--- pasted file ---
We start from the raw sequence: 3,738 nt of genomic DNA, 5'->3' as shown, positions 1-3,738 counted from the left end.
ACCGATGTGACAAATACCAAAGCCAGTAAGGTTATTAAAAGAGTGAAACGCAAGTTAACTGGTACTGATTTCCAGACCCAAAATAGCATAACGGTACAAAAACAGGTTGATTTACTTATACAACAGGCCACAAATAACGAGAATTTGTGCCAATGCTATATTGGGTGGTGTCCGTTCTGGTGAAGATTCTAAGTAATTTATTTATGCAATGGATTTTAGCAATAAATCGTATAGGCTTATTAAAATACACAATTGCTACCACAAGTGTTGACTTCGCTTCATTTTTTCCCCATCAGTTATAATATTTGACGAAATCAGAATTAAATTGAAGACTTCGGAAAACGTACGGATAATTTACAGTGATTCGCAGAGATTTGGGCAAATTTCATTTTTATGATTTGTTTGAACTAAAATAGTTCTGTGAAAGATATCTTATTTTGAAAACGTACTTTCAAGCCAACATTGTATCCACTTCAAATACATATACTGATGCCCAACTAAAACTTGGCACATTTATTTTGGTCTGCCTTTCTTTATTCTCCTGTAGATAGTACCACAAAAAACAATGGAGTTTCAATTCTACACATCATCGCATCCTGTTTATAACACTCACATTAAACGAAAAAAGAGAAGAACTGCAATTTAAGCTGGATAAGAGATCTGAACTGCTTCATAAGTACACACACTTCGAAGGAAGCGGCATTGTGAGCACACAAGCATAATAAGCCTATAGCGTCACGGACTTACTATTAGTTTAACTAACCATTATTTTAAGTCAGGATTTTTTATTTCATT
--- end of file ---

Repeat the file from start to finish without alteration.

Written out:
We start from the raw sequence: 3,738 nt of genomic DNA, 5'->3' as shown, positions 1-3,738 counted from the left end.
ACCGATGTGACAAATACCAAAGCCAGTAAGGTTATTAAAAGAGTGAAACGCAAGTTAACTGGTACTGATTTCCAGACCCAAAATAGCATAACGGTACAAAAACAGGTTGATTTACTTATACAACAGGCCACAAATAACGAGAATTTGTGCCAATGCTATATTGGGTGGTGTCCGTTCTGGTGAAGATTCTAAGTAATTTATTTATGCAATGGATTTTAGCAATAAATCGTATAGGCTTATTAAAATACACAATTGCTACCACAAGTGTTGACTTCGCTTCATTTTTTCCCCATCAGTTATAATATTTGACGAAATCAGAATTAAATTGAAGACTTCGGAAAACGTACGGATAATTTACAGTGATTCGCAGAGATTTGGGCAAATTTCATTTTTATGATTTGTTTGAACTAAAATAGTTCTGTGAAAGATATCTTATTTTGAAAACGTACTTTCAAGCCAACATTGTATCCACTTCAAATACATATACTGATGCCCAACTAAAACTTGGCACATTTATTTTGGTCTGCCTTTCTTTATTCTCCTGTAGATAGTACCACAAAAAACAATGGAGTTTCAATTCTACACATCATCGCATCCTGTTTATAACACTCACATTAAACGAAAAAAGAGAAGAACTGCAATTTAAGCTGGATAAGAGATCTGAACTGCTTCATAAGTACACACACTTCGAAGGAAGCGGCATTGTGAGCACACAAGCATAATAAGCCTATAGCGTCACGGACTTACTATTAGTTTAACTAACCATTATTTTAAGTCAGGATTTTTTATTTCATT